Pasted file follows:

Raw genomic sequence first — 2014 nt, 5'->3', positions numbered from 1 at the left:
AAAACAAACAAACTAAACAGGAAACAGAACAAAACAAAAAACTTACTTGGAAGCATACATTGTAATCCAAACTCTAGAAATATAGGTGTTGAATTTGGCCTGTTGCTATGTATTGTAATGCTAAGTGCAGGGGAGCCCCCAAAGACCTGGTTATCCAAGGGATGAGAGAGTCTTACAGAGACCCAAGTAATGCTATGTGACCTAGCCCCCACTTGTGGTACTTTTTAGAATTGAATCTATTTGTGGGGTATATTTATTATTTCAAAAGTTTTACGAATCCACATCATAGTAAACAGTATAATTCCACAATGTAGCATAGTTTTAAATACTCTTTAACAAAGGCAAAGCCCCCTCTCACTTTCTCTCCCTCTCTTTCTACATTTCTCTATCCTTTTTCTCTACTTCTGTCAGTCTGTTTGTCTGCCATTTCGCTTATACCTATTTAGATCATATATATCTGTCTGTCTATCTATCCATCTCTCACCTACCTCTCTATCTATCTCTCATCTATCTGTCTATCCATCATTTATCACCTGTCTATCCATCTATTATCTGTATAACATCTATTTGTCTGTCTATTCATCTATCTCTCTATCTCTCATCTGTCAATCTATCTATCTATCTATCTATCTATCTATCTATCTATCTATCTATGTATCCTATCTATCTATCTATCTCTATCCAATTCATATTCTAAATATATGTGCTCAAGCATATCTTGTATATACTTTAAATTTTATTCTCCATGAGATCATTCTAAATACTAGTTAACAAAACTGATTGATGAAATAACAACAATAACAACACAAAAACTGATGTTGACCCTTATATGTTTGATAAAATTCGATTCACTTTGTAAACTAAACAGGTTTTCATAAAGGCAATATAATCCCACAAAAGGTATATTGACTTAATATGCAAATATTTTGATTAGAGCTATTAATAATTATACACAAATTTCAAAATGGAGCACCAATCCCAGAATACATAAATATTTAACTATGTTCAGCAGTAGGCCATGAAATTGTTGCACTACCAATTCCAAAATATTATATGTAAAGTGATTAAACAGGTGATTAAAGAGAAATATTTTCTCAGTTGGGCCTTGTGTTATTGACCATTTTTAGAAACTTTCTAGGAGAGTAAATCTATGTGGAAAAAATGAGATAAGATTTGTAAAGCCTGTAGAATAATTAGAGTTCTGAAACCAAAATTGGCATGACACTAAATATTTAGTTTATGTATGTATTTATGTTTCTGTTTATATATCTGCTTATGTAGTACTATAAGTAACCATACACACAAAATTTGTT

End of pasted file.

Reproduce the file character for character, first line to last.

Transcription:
Raw genomic sequence first — 2014 nt, 5'->3', positions numbered from 1 at the left:
AAAACAAACAAACTAAACAGGAAACAGAACAAAACAAAAAACTTACTTGGAAGCATACATTGTAATCCAAACTCTAGAAATATAGGTGTTGAATTTGGCCTGTTGCTATGTATTGTAATGCTAAGTGCAGGGGAGCCCCCAAAGACCTGGTTATCCAAGGGATGAGAGAGTCTTACAGAGACCCAAGTAATGCTATGTGACCTAGCCCCCACTTGTGGTACTTTTTAGAATTGAATCTATTTGTGGGGTATATTTATTATTTCAAAAGTTTTACGAATCCACATCATAGTAAACAGTATAATTCCACAATGTAGCATAGTTTTAAATACTCTTTAACAAAGGCAAAGCCCCCTCTCACTTTCTCTCCCTCTCTTTCTACATTTCTCTATCCTTTTTCTCTACTTCTGTCAGTCTGTTTGTCTGCCATTTCGCTTATACCTATTTAGATCATATATATCTGTCTGTCTATCTATCCATCTCTCACCTACCTCTCTATCTATCTCTCATCTATCTGTCTATCCATCATTTATCACCTGTCTATCCATCTATTATCTGTATAACATCTATTTGTCTGTCTATTCATCTATCTCTCTATCTCTCATCTGTCAATCTATCTATCTATCTATCTATCTATCTATCTATCTATCTATCTATGTATCCTATCTATCTATCTATCTCTATCCAATTCATATTCTAAATATATGTGCTCAAGCATATCTTGTATATACTTTAAATTTTATTCTCCATGAGATCATTCTAAATACTAGTTAACAAAACTGATTGATGAAATAACAACAATAACAACACAAAAACTGATGTTGACCCTTATATGTTTGATAAAATTCGATTCACTTTGTAAACTAAACAGGTTTTCATAAAGGCAATATAATCCCACAAAAGGTATATTGACTTAATATGCAAATATTTTGATTAGAGCTATTAATAATTATACACAAATTTCAAAATGGAGCACCAATCCCAGAATACATAAATATTTAACTATGTTCAGCAGTAGGCCATGAAATTGTTGCACTACCAATTCCAAAATATTATATGTAAAGTGATTAAACAGGTGATTAAAGAGAAATATTTTCTCAGTTGGGCCTTGTGTTATTGACCATTTTTAGAAACTTTCTAGGAGAGTAAATCTATGTGGAAAAAATGAGATAAGATTTGTAAAGCCTGTAGAATAATTAGAGTTCTGAAACCAAAATTGGCATGACACTAAATATTTAGTTTATGTATGTATTTATGTTTCTGTTTATATATCTGCTTATGTAGTACTATAAGTAACCATACACACAAAATTTGTT